The same doubting Thomas issue came up when people first started talking about seeing Aligators and Bald Eagles in East Texas. We know that there is an abundance of them now and that sightings are common.

 

T have even gotten into argument swith people over the existance of Geckos and horney Toads in East Texas because they ahve never seen them. There are also plenty of those around here. Heck, I have a whole familty of Geckos that live around the eves of my house. They only some out at night so they are not seen during the day. Best natural cure for spiders taht I have ever seen and they moved in on their own. I leave then alone as long as they keep the insects at bay.

 

I give these examples to say that even though you have not seen one that does not mean they do not exist. When you do finally see one no one will convince you of anything any different.

I have also never seen a zebra, water buffalo, baboon, or bengal tiger. I know these animals exist like the moutain lion, just not in et.

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What I'm talking about is the "black panther" myth. There has NEVER been a recorded specimen of a black panther in the United States. None. That's not my opinion, it's a fact. I gave a link on the other "panther" thread.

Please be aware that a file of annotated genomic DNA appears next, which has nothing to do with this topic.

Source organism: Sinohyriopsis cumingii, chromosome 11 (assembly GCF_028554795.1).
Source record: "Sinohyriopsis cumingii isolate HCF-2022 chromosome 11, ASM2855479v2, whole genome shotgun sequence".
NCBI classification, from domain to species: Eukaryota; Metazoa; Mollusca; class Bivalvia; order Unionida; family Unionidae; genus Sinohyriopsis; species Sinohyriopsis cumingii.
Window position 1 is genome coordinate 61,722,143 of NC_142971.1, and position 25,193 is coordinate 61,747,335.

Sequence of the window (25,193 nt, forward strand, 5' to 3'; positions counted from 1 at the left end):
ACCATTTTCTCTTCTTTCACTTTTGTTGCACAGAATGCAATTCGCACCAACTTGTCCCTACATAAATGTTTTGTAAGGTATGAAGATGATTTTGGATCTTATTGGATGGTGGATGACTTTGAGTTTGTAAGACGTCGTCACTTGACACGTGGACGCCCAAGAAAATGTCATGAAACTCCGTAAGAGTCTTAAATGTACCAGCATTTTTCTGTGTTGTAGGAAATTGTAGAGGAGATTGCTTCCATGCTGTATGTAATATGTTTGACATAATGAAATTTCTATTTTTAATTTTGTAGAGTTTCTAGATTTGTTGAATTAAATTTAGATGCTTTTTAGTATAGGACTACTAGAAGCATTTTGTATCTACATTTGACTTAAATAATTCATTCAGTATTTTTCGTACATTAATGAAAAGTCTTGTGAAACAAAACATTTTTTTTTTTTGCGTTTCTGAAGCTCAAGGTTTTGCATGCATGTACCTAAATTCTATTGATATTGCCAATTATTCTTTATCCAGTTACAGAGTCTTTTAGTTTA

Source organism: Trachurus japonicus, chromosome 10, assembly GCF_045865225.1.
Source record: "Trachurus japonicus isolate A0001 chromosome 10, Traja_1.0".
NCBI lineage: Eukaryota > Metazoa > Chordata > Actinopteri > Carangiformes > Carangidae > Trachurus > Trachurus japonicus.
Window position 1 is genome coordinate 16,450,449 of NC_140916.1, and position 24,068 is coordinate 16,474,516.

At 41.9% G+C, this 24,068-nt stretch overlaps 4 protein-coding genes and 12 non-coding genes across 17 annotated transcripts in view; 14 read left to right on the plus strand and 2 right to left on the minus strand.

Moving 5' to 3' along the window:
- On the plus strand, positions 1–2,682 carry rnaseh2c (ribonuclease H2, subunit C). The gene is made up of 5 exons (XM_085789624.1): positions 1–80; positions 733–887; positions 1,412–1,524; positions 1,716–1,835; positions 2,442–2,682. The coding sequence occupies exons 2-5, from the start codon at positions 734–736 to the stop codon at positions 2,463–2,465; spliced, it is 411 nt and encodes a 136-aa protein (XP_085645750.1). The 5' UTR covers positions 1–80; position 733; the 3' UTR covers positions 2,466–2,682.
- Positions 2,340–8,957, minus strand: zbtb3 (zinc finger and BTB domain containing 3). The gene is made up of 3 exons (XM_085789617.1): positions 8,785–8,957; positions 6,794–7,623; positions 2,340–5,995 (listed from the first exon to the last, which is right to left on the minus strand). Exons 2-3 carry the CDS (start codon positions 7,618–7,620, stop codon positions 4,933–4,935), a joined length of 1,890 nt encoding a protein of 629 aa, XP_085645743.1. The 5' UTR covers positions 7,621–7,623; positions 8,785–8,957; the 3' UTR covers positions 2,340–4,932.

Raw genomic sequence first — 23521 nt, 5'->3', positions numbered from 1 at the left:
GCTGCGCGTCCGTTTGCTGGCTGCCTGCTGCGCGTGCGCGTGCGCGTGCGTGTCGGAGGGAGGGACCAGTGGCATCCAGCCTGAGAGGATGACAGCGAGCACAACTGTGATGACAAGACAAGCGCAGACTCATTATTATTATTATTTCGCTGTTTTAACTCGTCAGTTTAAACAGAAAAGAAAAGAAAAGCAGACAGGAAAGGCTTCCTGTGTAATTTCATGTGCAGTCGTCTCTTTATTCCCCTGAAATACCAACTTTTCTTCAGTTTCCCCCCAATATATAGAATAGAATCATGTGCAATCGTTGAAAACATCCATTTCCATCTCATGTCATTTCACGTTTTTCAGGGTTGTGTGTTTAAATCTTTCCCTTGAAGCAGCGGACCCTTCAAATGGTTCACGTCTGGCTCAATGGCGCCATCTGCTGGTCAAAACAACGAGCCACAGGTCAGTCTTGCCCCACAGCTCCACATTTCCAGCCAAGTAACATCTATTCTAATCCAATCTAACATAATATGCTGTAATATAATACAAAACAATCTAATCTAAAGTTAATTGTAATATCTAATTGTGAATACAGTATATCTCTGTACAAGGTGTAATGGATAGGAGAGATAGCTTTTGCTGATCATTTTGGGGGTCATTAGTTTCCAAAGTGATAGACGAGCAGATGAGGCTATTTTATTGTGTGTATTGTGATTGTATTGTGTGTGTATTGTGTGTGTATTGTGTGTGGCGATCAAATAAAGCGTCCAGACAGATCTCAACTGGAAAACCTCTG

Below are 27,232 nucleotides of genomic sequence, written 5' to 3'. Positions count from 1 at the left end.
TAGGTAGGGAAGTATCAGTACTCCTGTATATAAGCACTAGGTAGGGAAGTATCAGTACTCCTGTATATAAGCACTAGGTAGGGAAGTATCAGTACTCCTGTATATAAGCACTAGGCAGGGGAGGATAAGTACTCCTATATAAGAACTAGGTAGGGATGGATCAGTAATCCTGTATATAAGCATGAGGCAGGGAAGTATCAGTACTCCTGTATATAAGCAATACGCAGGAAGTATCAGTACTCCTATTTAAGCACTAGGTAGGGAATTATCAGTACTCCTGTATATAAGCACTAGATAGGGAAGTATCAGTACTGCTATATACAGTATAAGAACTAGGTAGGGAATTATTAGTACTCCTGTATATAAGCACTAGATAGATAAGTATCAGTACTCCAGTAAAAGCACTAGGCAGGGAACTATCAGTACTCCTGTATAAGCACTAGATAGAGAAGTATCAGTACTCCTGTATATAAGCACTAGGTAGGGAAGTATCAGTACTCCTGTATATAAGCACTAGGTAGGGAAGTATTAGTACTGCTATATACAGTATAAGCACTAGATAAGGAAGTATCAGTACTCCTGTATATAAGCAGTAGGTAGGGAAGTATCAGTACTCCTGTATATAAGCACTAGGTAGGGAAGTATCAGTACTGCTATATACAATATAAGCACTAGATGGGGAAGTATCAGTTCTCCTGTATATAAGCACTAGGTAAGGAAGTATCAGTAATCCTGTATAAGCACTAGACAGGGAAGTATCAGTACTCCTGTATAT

Some of the other animals you listed are quite common in East Texas. I have seen otters on several occasions and flying squirrells are all over, but they are nocturnal, small, and live in the trees.

 

well the "myth" looked right at my entire family from about 15 feet away and jumped out of the tree it was in and scampered back into the woods behind our house. this is also not an opinion, but a fact. i remember even though it's been years that it was an absolutely beautiful creature.

 

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What I'm talking about is the "black panther" myth. There has NEVER been a recorded specimen of a black panther in the United States. None. That's not my opinion, it's a fact. I gave a link on the other "panther" thread.

 

Some of the other animals you listed are quite common in East Texas. I have seen otters on several occasions and flying squirrells are all over, but they are nocturnal, small, and live in the trees.

 

 

Just because there has never been a recorded specimen doesn't mean they don't exist. Scientist said the coelacanth had been extinct for thousands of years, until one showed up.

 

There are black jaguars in South America and Mexico. It is not outside the realm of possibility that some have stretched their territory, migrated north and east for whatever reason, into east Texas. I have friends who have a ranch in NW Lamar County. They have seen what they described as a large black cat, built not unlike a jaguar or puma.